others a splendid lion, a tiger, and a black Java panther named Death."

"What an awful name!" said the hearer.

"You will think it more awful, my child, when I tell you, that this is
the very panther which strangled my horse at Leipsic, four months ago."

"Good Heaven! you are right, M. Dagobert," said the girl, "it is awful."

"Wait a little," said Dagobert, whose countenance was growing more and
more gloomy, "that is not all.  It was by means of this very Morok, the
owner of the panther, that I and my poor children were imprisoned in
Leipsic."

"And this wicked man is in Paris, and wishes you evil?" said Mother
Bunch.  "Oh! you are right, M. Dagobert; you must take care of yourself;
it is a bad omen."

"For him, if I catch him," said Dagobert, in a hollow tone.  "We have old
accounts to settle."

"M. Dagobert," cried Mother Bunch, listening; "some one is running up the
stairs.  It is Agricola's footsteps.  I am sure he has good news."

"That will just do," said the soldier, hastily, without answering.
"Agricola is a smith.  He will be able to find me the iron hook."

A few moments after, Agricola entered the room; but, alas! the sempstress
perceived at the first glance, in the dejected countenance of the
workman, the ruin of her cherished hopes.

"Well!" said Dagobert to his son, in a tone which clearly announced the
little faith he attached to the steps taken by Agricola; "well, what
news?"

"Father, it is enough to drive one mad--to make one dash one's brains out
against the wall!" cried the smith in a rage.

Dagobert turned towards Mother Bunch, and said: "You see, my poor child--
I was sure of it."

"Well, father," cried Agricola; "have you seen the Court de Montbron?"

"The Count de Montbron set out for Lorraine three days ago.  That is my
good news," continued the soldier, with bitter irony; "let us have yours-
-I long to know all.  I need to know, if, on appealing to the laws,
which, as you told me, protect and defend honest people, it ever happens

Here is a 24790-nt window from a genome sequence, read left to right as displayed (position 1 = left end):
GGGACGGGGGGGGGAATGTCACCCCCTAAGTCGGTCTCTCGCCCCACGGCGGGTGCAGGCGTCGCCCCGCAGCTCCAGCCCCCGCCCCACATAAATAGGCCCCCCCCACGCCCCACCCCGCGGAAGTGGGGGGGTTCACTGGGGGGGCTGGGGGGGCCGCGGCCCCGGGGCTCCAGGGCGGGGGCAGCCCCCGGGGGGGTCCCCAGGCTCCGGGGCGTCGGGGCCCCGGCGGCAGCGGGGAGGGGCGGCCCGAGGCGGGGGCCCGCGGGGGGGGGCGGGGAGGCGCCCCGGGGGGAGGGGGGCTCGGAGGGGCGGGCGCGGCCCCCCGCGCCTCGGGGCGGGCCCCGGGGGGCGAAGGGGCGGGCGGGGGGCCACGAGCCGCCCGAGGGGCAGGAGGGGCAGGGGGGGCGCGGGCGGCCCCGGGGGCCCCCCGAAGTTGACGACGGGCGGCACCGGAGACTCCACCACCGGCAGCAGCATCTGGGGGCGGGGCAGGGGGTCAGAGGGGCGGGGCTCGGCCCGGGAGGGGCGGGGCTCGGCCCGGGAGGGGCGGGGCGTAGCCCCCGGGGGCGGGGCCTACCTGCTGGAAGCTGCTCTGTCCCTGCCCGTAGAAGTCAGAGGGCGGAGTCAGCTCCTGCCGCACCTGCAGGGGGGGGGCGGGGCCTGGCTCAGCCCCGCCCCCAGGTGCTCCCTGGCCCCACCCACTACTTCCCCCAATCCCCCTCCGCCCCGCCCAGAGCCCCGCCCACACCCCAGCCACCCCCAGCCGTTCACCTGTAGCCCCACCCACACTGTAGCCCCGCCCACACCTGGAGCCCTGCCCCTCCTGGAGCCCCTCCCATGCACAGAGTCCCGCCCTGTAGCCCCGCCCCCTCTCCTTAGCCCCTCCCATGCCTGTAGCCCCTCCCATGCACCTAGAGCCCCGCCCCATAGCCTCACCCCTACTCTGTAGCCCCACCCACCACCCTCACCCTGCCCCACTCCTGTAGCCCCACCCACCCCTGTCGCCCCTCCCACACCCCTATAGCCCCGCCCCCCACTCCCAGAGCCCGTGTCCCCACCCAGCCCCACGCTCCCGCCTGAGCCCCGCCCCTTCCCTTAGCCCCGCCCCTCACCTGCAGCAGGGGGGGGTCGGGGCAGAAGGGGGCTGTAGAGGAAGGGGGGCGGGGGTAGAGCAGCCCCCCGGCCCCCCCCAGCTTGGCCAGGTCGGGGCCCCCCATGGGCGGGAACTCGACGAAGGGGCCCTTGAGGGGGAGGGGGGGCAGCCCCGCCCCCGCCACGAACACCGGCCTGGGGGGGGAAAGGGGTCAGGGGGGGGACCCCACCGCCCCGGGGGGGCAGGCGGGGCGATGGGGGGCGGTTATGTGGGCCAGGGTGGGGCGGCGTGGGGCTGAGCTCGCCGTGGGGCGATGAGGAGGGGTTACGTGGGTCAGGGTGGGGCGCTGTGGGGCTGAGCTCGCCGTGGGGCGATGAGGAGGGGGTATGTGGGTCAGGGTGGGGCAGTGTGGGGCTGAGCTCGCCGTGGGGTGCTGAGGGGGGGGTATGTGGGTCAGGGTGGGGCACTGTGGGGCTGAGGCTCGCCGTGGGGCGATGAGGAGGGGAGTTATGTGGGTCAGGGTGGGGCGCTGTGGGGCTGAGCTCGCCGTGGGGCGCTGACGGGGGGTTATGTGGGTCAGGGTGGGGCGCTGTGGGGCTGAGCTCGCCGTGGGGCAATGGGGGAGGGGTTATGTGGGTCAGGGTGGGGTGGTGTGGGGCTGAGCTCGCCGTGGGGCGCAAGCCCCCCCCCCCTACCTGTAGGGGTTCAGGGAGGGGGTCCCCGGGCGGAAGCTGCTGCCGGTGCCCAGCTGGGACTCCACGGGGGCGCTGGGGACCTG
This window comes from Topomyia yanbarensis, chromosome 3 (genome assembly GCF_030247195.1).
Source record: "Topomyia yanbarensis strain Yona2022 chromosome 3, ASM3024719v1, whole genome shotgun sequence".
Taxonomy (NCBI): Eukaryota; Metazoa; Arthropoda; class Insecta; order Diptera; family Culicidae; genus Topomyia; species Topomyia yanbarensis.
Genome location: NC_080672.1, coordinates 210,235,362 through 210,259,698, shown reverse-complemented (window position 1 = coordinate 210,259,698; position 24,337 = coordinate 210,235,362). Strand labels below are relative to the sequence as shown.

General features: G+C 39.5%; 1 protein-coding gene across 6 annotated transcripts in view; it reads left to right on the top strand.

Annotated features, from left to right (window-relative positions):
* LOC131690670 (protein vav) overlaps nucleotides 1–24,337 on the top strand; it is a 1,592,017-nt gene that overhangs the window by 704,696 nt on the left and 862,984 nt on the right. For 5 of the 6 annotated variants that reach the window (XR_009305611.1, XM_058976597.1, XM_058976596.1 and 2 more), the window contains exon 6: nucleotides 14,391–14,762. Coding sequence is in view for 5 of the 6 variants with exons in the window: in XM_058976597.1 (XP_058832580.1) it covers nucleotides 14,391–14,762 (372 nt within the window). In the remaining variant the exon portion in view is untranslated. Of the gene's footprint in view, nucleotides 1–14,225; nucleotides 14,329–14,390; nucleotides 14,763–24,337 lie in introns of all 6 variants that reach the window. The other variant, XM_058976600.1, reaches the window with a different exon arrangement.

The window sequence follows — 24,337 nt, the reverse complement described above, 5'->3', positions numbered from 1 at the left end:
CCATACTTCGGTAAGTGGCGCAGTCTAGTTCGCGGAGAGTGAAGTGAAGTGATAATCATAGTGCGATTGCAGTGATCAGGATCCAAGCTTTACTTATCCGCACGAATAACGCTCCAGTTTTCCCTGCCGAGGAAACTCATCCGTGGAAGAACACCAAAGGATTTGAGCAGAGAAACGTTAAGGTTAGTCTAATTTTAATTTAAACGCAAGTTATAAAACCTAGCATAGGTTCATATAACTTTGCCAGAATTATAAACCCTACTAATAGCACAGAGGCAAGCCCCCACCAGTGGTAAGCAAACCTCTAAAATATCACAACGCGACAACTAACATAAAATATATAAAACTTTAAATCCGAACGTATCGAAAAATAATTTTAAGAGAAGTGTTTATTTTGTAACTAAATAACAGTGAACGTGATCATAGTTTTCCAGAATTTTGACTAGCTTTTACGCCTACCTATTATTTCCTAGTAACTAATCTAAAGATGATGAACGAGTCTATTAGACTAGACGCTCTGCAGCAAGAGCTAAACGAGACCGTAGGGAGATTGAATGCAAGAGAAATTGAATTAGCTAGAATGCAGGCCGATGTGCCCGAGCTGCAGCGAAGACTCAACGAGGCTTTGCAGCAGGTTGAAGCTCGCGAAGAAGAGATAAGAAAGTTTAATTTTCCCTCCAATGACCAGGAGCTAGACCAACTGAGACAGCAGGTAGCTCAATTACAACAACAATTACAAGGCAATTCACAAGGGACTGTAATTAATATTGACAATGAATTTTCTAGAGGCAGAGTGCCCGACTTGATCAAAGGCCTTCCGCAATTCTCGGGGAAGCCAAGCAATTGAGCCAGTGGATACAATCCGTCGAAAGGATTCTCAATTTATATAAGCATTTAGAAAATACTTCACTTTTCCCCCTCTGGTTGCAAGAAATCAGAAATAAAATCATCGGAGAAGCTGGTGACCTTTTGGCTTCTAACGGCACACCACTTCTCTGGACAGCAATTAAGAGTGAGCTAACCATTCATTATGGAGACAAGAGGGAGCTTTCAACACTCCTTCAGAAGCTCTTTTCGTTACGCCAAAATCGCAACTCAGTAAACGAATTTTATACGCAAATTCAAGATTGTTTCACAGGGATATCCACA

that the rogues get the best of it.  I want to know this, and then I want
an iron hook--so I count upon you for both."

"What do you mean, father?"

"First, tell me what you have done.  We have time.  It is not much more
than half-past eight.  On leaving me, where did you go first?"

"To the commissary, who had already received your depositions."

"What did he say to you?"

"After having very kindly listened to all I had to state, he answered,
that these young girls were placed in a respectable house, a convent--so
that there did not appear any urgent necessity for their immediate
removal--and besides, he could not take upon himself to violate the
sanctity of a religious dwelling upon your simple testimony; to-morrow,
he will make his report to the proper authorities, and steps will be
taken accordingly."

"Yes, yes--plenty of put offs," said the soldier.

"`But, sir,' answered I to him," resumed Agricola, "`it is now, this very
night, that you ought to act, for if these young girls should not be
present to-morrow morning in the Rue Saint Francois, their interests may
suffer incalculable damage.  `I am very sorry for it,' replied he, `but I
cannot, upon your simple declaration, or that of your father, who--like
yourself--is no relation or connection of these young persons, act in
direct opposition to forms, which could not be set aside, even on the
demand of a family.  The law has its delays and its formalities, to which
we are obliged to submit.'"

"Certainly!" said Dagobert.  "We must submit to them, at the risk of
becoming cowardly, ungrateful traitors!"

"Didst speak also of Mdlle. de Cardoville to him?" asked the work-girl.

"Yes--but he: answered me on this subject in much the same manner: `It
was very serious; there was no proof in support of my deposition.  A
third party had told me that Mdlle. de Cardoville affirms she was not
mad; but all mad people pretend to be sane.  He could not, therefore,
upon my sole testimony, take upon himself to enter the house of a
respectable physician.  But he would report upon it, and the law would
have its course--'"

"When I wished to act just now for myself," said Dagobert, "did I not
forsee all this?  And yet I was weak enough to listen to you."

"But, father, what you wished to attempt was impossible,, and you agreed
that it would expose you to far too dangerous consequences."

"So," resumed the soldier, without answering his son, "they told you in
plain terms, that we must not think of obtaining legally the release of
Rose and Blanche this evening or even to-morrow morning?"

"Yes, father.  In the eyes of the law, there is no special urgency.  The
question may not be decided for two or three days."

"That is all I wished to know," said Dagobert, rising and walking up and
down the room.

"And yet," resumed his son, "I did not consider myself beaten.  In
despair, but believing that justice could not remain deaf to such
equitable claims, I ran to the Palais de Justice, hoping to find there a
judge, a magistrate who would receive my complaint, and act upon it."

"Well?" said the soldier, stopping him.